- Last edited one month ago ago
This article explains some of the basics of STM32CubeIDE support for STM32 MPU. STM32CubeIDE is an all-in-one multi-OS development tool, which is part of the STM32Cube software ecosystem.
For more information about STM32CubeIDE, refer to its user guide.
- 1 STM32CubeIDE purpose
- 2 How to install STM32CubeIDE
- 3 How to get started with STM32CubeIDE
- 4 Project structure
- 5 Arm® Cortex®-M debug on STM32 MPU device
- 6 OpenSTLinux project support - Cortex®-A
- 7 Tips & tricks
1 STM32CubeIDE purpose
STM32CubeIDE is an advanced C/C++ development platform with peripheral configuration, code generation, code compilation, and debug features for STM32 microcontrollers and microprocessors. It is based on the Eclipse®/CDT framework, GCC toolchain for the development and GDB for the debugging.
It allows the integration of the hundreds of existing plugins that complete the features of the Eclipse® IDE. STM32CubeIDE integrates all STM32CubeMX functionalities to offer all-in-one tool experience, and save installation and development time.
With STM32CubeIDE, you can
- select the appropriate STM32 device corresponding to your needs
- configure the device using STM32CubeMX
- develop and debug applications on top of Arm® Cortex®-M
2 How to install STM32CubeIDE
STM32 MPU support inside STM32CubeIDE is available on Linux® and Windows® host PCs, but it is NOT on macOS®.
|STM32CubeIDE for Linux® host PC||STM32CubeIDE for Windows® host PC|
|Detailed release note||
Minor releases may be available from the update site. Check chapter 10 in (UM2609) for more information on how to update STM32CubeIDE.
3 How to get started with STM32CubeIDE
This section links to two different how to articles depending on whether you are migrating from SW4STM32 to STM32CubeIDE or starting a new project with STM32CubeIDE.
3.1 How to get started with STM32CubeIDE from scratch
How to get started with STM32CubeIDE from scratch.
3.2 How to migrate from SW4STM32 to STM32CubeIDE
How to move from SW4STM32 to STM32CubeIDE.
4 Project structure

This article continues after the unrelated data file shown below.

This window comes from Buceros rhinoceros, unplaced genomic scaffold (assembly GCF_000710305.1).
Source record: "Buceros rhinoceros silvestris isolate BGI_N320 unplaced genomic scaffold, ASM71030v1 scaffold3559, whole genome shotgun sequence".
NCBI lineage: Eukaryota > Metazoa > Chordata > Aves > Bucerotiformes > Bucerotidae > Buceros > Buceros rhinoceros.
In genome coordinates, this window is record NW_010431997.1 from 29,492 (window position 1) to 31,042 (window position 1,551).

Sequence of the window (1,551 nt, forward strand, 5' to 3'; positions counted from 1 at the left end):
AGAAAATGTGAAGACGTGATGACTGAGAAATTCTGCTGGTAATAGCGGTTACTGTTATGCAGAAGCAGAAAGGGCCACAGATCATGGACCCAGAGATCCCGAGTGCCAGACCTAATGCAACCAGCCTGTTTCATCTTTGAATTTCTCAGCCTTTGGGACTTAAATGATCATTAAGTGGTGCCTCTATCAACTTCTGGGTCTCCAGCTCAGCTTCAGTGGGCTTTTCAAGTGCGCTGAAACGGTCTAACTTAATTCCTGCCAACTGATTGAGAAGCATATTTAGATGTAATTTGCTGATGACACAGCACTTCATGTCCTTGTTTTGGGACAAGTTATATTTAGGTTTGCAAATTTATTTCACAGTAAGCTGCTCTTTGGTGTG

A hierarchical project structure is created together with the creation of an STM32 MPU project.
The project structure for single-core projects is flat. On the contrary, in a multi-core project, the hierarchical project structure is used. When the user creates or imports an STM32 MPU project, its structure is made of one root project together with sub-projects, referred to as STM32 MCU projects, for each core. A hierarchical structure example is shown below.
5 Arm® Cortex®-M debug on STM32 MPU device
Two modes are used to debug Arm® Cortex®-M firmware on STM32 MPU devices.
5.1 Engineering mode
Very powerful to debug preliminary Arm® Cortex®-M, the engineering mode implies a specific boot mode: the Engineering Boot Mode where only the Cortex®-M is started. Firmware is loaded via JTAG/SWD into its dedicated RAM.
This mode is not the default one. It must be set via the "Debug Configuration" menu, in the "Debugger" tab , with "through JTGA/SWD link (Engineering mode)" option selected.
|The initialization normally done in the Cortex®-A (such as clock tree setup or others) must be handled by the Arm® Cortex®-M.|
Debugging in engineering mode in an STM32 MPU device is very similar to a standard STM32 MCU debug in terms of functionality, except that in this case the Arm® Cortex®-M core has only one dedicated memory, no Flash memory type.
5.2 Production mode
Production mode targets a debug close to the final product. It means to have an STM32 MPU board up and running on the Cortex®-A (Linux®) and a Cortex®-M firmware to debug (usually an STM32CubeIDE project).
The board, also named "target", is booted in the production mode from the Flash memory (the SD card); it is connected to the Host:
- via the Ethernet network, using an Ethernet cable or dedicated USB cable
- and via a USB cable to the ST-LINK probe, giving access to the JTAG/SWD and Linux® console